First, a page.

The cross-country journey wasn’t easy for Dave Parramore.
He set off on his bicycle from San Diego, California, on March 1, planning to make it back to his hometown in St. Augustine Beach on his bicycle alone. The goal: to raise awareness of military veterans affected by COVID-19 and raise money for the nonprofit Wounded Warrior Project.
Fierce storms in West Texas forced him to take a train from El Paso to Austin for safety reasons, and he got flat tires in New Mexico, among other challenges. But he also was able to connect with veterans and friends along the way.
On Tuesday afternoon, he made it to his destination and was welcome by family, friends and representatives from military organizations and the Wounded Warrior Project near the St. Augustine Beach pier. He spoke to the crowd after dipping his bicycle in the Atlantic Ocean.
“It was my honor to support veterans along the way and really connect with them,” he said.
Bill Dudley, chair of the Veterans Council of St. Johns County, and Patrick McCormack, president of the St. Augustine-Palm Coast Council of the U.S. Navy League, each presented a $500 check to Parramore on behalf of their organizations.
Parramore said his trip raised about $23,000 in donations for Wounded Warrior Project, and he said another $10,000 grant could be coming to the nonprofit as part of the trip.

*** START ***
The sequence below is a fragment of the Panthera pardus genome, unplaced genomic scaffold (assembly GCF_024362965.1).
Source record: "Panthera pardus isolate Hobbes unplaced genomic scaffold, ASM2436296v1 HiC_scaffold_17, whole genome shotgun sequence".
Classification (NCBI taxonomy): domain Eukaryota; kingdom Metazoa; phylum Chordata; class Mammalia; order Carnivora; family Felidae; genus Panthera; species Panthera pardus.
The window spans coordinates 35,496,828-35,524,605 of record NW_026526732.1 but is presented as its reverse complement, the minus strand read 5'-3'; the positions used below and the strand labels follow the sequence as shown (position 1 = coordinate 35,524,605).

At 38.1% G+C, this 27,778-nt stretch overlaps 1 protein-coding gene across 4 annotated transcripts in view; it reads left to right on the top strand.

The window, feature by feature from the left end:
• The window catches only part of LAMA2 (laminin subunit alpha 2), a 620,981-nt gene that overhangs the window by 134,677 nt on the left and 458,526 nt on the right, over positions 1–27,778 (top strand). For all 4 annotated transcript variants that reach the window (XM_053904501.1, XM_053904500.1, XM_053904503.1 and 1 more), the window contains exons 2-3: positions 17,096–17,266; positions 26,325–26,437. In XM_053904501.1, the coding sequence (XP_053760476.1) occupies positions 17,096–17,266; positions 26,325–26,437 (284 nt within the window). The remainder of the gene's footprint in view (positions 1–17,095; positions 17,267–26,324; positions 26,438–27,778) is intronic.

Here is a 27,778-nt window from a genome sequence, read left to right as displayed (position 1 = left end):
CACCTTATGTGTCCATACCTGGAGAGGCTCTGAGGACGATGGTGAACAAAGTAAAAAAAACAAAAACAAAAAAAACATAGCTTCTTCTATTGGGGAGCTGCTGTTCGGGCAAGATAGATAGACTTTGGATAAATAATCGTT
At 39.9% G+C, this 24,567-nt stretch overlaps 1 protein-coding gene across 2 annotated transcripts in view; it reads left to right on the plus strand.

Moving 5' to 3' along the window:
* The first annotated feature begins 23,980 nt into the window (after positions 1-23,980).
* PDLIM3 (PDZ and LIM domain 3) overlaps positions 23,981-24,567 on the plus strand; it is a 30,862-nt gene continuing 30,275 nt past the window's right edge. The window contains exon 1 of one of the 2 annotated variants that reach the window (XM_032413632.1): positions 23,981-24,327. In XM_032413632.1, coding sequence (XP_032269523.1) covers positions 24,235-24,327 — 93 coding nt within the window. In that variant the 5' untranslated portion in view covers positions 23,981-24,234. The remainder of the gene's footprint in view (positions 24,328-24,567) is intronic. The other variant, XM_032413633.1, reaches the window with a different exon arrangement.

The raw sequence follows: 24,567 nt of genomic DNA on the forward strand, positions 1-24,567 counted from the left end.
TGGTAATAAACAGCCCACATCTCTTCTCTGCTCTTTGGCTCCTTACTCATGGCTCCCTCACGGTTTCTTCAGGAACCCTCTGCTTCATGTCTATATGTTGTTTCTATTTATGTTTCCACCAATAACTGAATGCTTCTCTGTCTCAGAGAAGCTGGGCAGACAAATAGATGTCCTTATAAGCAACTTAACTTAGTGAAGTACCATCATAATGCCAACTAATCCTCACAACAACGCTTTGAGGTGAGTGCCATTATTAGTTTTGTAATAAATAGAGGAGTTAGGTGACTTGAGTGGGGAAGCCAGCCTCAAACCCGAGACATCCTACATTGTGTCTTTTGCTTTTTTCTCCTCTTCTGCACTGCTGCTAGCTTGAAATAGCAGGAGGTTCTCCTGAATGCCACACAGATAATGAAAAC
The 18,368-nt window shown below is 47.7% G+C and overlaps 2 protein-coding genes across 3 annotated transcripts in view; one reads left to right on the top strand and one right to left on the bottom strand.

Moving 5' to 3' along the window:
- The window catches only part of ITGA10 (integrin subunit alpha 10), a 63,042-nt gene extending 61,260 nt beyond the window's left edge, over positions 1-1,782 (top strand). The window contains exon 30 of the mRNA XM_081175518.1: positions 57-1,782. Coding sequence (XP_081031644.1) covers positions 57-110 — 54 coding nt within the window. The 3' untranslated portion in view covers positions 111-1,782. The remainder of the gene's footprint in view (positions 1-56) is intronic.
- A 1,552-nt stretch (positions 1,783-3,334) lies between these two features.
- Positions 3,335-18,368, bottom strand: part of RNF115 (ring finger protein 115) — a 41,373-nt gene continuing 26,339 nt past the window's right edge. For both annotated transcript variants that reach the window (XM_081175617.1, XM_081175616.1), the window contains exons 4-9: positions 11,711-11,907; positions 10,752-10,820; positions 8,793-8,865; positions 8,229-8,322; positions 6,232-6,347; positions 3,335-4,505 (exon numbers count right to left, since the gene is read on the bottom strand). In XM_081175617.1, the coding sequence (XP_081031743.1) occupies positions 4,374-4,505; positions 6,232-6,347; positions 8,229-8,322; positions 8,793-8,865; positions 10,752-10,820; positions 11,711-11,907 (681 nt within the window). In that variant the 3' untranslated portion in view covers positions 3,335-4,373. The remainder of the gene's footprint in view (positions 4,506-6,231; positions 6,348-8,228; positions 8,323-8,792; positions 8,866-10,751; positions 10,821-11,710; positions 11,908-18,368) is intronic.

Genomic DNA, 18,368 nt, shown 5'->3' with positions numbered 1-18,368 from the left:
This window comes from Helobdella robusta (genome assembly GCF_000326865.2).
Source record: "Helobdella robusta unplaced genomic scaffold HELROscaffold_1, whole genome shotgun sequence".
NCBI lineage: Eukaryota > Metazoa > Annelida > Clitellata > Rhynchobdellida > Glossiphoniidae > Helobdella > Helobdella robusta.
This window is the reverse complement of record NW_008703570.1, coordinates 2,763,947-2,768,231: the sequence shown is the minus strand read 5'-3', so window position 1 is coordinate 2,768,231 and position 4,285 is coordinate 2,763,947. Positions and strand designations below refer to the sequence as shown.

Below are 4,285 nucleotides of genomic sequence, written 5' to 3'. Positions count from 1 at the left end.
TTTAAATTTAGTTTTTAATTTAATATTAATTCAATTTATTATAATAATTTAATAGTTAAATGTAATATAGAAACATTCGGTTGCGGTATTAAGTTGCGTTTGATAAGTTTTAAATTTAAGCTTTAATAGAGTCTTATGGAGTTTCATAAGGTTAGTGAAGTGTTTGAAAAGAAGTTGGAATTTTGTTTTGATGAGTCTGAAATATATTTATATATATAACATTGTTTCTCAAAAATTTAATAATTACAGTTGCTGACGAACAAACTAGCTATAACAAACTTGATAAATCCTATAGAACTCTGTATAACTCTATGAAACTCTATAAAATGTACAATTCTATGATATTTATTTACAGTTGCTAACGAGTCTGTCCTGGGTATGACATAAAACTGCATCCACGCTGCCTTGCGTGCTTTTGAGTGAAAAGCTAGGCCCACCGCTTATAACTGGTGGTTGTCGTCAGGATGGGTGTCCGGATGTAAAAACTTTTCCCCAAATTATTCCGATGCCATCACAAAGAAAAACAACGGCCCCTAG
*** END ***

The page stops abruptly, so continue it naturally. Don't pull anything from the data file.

His wife, Anne-Marie, was also there to welcome him. She followed his journey online, which he streamed part of at twitch.tv/teamdustoff, and visited him on the road.
“I knew he’d make it back here,” she said.
Parramore, a business owner in government contracting, served in the U.S. Army for more than two decades, including as a medivac pilot, and he wanted to give back, he said.
He’s been cycling seriously for about 22 years, including in the Ironman Triathlon.
He said the COVID-19 pandemic has had a negative impact on many veterans, including hurting revenue for veteran business owners and further isolating older veterans.
“This one was not at all about how many pedal strokes or how many miles; it was more about connecting with veterans and people,” he said. “And so that was a mission accomplished for me to connect with all the veterans along the way.”
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